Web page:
Every campaign world needs a race that is truly outcast, truly deformed, truly ugly, truly untouchable. And in a world of half-breeds, quarter-breeds, magical experiments, planar breaches, and more, there has to be a place for those born just…wrong. Mongrelmen are it.
The best part is, mongrelmen fit in any campaign. Need a subterranean race of sewer dwellers corrupted by alchemical sludge? Mongrelmen. A reason half-dwarves, half-gnomes, and half-halflings don’t exist? Mongrelmen. A fey market out of the Dark Crystal, Labyrinth, or Hellboy II? Mongrelmen. Need to people a forgotten space station, or emulate New Crobuzon’s Remade and fReemade? Mongrelmen. No matter how close to Golarion, Greyhawk, or Tolkien you stick—or how far away you run from them—mongrelmen have a place in your campaign.
Mongrelmen are lawful neutral, not in the dogmatic fashion of axiomites and inevitables, but in the quiet way of a community that knows it has to stick together to survive, and for whom revolution is not an option. Of course, if one is not of that community, there are no guarantees. So a mongrelman village might be a party’s lone site of refuge while exploring the Realms Below…or the village headman might offer them up to the next morlock tribe that comes calling (see James Jacobs and Greg A. Vaughan’s Into the Darklands). The point is, mongrelmen survive—and they make few apologies for doing so.
A city is thrown into chaos when mongrelmen boil up out of the sewers. They immediately take up residence in the poorest quarters, scavenging, collecting refuse, and otherwise doing useful menial labor. When questioned, they say only that they have completed a pilgrimage. The city fathers want the mongrelmen gone, despite their utility, and a party of adventurers is dispatched to find out more about this pilgrimage if they can, and to force the mongrelmen to move on if they can’t. The investigation involves cryptic warnings about rakshasas and “worm-things”…and attracts ravenous morlocks who are even less welcome than the mongrelmen.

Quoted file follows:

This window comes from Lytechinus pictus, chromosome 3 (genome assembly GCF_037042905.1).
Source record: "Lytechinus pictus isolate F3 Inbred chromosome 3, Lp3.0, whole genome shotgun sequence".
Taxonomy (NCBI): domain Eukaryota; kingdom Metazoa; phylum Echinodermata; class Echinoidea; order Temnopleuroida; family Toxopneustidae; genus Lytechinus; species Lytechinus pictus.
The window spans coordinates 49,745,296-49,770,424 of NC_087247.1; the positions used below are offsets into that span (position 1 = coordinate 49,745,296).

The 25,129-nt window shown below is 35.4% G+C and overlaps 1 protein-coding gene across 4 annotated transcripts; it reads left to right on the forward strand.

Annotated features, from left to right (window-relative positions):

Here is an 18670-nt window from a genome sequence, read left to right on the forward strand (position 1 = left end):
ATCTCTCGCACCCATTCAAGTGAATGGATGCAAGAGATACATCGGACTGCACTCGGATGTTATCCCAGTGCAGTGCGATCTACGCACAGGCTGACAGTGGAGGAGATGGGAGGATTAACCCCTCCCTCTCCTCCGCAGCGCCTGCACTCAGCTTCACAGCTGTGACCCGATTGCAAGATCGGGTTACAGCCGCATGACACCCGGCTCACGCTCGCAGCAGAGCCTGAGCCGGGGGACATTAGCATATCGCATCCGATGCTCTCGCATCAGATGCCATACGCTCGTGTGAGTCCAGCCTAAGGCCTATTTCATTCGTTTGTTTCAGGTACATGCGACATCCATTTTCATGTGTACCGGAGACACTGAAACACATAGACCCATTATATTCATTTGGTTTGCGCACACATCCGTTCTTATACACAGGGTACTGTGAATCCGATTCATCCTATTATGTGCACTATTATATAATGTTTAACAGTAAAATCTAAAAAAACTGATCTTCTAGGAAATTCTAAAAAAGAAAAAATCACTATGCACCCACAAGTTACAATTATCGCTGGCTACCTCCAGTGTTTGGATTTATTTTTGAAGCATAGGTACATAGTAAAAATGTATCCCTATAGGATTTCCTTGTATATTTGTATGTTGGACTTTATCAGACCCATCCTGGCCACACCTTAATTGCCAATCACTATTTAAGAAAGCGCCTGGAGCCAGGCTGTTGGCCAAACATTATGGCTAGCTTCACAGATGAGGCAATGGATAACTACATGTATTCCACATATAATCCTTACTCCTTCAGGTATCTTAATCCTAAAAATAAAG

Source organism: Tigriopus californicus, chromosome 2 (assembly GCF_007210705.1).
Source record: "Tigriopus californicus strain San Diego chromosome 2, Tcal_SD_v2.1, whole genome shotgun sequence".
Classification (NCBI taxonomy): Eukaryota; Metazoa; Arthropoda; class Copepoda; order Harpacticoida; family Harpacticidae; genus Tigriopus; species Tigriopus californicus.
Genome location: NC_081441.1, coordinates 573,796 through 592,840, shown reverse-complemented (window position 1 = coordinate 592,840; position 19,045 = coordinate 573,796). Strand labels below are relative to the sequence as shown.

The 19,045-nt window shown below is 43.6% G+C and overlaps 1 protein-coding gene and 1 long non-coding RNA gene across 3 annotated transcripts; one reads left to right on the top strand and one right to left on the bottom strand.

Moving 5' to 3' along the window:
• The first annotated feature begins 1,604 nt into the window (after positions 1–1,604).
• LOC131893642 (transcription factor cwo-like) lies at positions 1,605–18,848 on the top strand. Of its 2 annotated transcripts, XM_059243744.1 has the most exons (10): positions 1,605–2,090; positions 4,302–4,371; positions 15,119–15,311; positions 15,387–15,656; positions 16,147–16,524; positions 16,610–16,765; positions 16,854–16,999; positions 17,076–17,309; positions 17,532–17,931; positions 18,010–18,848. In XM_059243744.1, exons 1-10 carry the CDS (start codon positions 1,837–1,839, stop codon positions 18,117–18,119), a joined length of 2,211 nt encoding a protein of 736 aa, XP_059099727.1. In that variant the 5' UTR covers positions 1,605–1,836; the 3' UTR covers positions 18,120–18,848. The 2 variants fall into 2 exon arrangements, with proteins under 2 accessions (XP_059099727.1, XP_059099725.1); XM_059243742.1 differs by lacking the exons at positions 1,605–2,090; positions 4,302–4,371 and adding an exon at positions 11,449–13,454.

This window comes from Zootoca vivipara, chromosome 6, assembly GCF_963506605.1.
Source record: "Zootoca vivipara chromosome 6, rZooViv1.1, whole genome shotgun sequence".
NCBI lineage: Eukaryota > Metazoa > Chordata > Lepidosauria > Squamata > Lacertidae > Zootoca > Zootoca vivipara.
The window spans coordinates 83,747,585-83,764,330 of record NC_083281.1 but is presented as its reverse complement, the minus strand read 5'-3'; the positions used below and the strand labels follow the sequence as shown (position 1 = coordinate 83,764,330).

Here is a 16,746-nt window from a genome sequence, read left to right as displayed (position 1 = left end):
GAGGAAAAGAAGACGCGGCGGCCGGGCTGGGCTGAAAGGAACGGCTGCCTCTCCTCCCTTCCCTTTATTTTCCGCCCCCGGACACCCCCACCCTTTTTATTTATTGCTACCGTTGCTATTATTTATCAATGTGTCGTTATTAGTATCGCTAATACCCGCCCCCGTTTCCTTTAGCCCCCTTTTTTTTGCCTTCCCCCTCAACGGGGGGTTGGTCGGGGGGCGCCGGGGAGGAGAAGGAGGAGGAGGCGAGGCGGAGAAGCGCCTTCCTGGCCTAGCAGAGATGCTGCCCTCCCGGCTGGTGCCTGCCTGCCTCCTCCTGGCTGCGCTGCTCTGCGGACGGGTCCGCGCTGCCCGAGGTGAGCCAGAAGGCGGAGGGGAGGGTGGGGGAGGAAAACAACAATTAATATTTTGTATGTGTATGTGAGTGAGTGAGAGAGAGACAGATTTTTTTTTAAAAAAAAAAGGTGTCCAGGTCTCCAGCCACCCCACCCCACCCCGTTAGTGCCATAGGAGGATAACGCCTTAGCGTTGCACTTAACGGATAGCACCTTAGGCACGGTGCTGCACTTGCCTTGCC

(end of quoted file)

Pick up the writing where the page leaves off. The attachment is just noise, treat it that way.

A village of mongrelmen toil as slaves, harvesting strange psychic fungi and weird glowing crystals for their derro masters. The derro and the mongrelmen are separated by a great chasm, and any outsider can see the mongrelmen could free themselves just be destroying the three bridges where the ritual trade takes place. Getting the mongrelmen to throw off years of custom and subjugation in order to strike is another challenge altogether.
The asteroid cluster known as the Hermit Hollows hides the system’s largest colony of mongrelmen. It also hides the legendary Cygnus Solis, a swan-shaped elven cruiser that vanished at the end of the last war. Retrieving the Cygnus will be difficult: the grotesque humanoids (led by a claw-armed, giraffe-spotted oracle) worship the swanship as a goddess of beauty who will one day rejuvenate the mongrelmen race, and they will defend their icon to the death.
—Pathfinder Bestiary 2 191
I’m surprised it’s “mongrelmen” and not “mongrelfolk.” Speaking of which, 3.5’s Fiend Folio mongrelfolk had an extraordinary ability that let them emulate other races for the purposes of using race-tied magic weapons. I definitely recommend adding this to your Pathfinder mongrelmen to reinforce their role as the ultimate scavengers.
I missed noting we hit one more landmark: 250 Tumblr posts as of Wednesday. That’s pretty cool, especially on top of our 400-plus monsters overall.